Stock index futures edged lower on Wednesday after Alcoa kicked off earnings season by warning of a slight slowdown in some markets, highlighting concerns about sluggish global growth, even as its quarterly results beat expectations.

Stronger demand for aluminum products from airplane and automobile producers helped Dow component Alcoa Inc's third-quarter profit beat analysts expectations, but it scaled back its global aluminum consumption outlook for 2012, citing the slowdown in China. Alcoa shares lost 0.7 percent to $9.07 in premarket trade.

Lackluster growth in China, the world's second-largest economy, is expected to rein in corporate earnings in the third quarter and dent profit forecasts as the Asian nation feels the pinch of the debt crisis in the euro zone, a key trading partner.

Earlier in the week, the World Bank cut its growth forecast for East Asia on concerns China's slowdown could last longer than expected.

"The slowing global growth story has always been an undercurrent that has been evident in the market place, but it was hard to take that fact and employ it inside of an investor trading strategy when you still had central banks flooding the world with cash and supporting asset prices," said Keith Bliss, senior vice president at Cuttone & Co in New York.

"So we are at an interesting inflection point in the market place where people could start focusing on the fundamentals and examine third-quarter earnings thoroughly" against a backdrop of slowing global growth and how that will impact the next few quarters' earnings and equity valuations, Bliss said.

Analysts forecast third-quarter earnings of Wall Street's S&P 500 companies would fall 2.3 percent from the year-ago quarter, according to Thomson Reuters data, which would be the first drop in U.S. quarterly earnings in three years.

According to data through Tuesday, 94 companies in the benchmark S&P index have issued negative outlooks, compared with 22 positive pre-announcements, for a ratio of 4.3, the weakest showing since the third quarter of 2001.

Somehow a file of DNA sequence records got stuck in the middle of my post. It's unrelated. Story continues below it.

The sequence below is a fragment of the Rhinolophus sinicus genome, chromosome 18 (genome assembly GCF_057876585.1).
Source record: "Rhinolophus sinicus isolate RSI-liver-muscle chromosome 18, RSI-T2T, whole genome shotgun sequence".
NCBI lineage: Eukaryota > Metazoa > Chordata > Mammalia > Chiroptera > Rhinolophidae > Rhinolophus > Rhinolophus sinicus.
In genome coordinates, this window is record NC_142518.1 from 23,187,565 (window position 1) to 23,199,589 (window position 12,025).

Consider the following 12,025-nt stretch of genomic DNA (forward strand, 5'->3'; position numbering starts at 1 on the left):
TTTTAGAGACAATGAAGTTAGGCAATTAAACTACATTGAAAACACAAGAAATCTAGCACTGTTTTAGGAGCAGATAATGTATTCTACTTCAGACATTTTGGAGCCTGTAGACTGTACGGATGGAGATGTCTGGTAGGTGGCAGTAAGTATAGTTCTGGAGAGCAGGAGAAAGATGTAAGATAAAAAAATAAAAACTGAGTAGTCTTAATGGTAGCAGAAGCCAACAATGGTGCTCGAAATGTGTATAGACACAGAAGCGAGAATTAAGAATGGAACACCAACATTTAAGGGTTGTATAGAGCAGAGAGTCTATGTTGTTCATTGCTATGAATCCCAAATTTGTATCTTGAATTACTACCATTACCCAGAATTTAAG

Going against general declines was Yum Brands Inc , which gained 3.8 percent to $68.53 in premarket trading. The KFC parent company had raised its full-year outlook after sales in China held up, despite that nation's cooling economy.

S&P 500 futures shed 0.6 point and were slightly below fair value, a formula that evaluates pricing by taking into account interest rates, dividends and time to expiration on the contract. Dow Jones industrial average futures fell 37 points, and Nasdaq 100 futures lost 3.5 points.

Economic data expected Wednesday include wholesale inventories for August at 10:00 a.m. (1400 GMT) and the Federal Reserve's Beige Book of economic conditions at 2:00 p.m. (1800 GMT).

Chevron Corp dipped 1.6 percent to $115.50 in premarket after the second-largest U.S. oil company warned third-quarter profits would be "substantially lower" than in the previous quarter as a hurricane and maintenance curbed its oil and gas output and a fire hit its refining arm.

U.S. engine maker Cummins Inc lowered its 2012 forecast for a second time this year, citing delays in customer spending due to a weakening global economy, and said it would cut up to 1500 jobs.

Earnings from warehouse chain Costco Wholesale Corp were a bright spot; the company reported a 27 percent jump in fourth quarter profit, on higher sales and membership fees.

Coming on the heels of a 2013 profit forecast that was cut last month, FedEx Corp said it plans to slash costs at its underperforming express air freight and services divisions, with profit improvements of $1.7 billion planned at those operations over the next four years.

True Religion Apparel Inc surged 25.7 percent to $26.40 in premarket trading after the denim maker said it was evaluating strategic alternatives which could include a possible sale of the company, after receiving indications of interest from third parties.

European shares were lower for a third straight session, hurt by expectations of weak corporate results that may weigh on equity markets into next month.

Asian shares fell, with Japanese stocks sliding 2 percent to a two-month low, on concerns that the corporate results season will reveal weaker earnings in the face of flagging global economic growth.

(Editing by Bernadette Baum)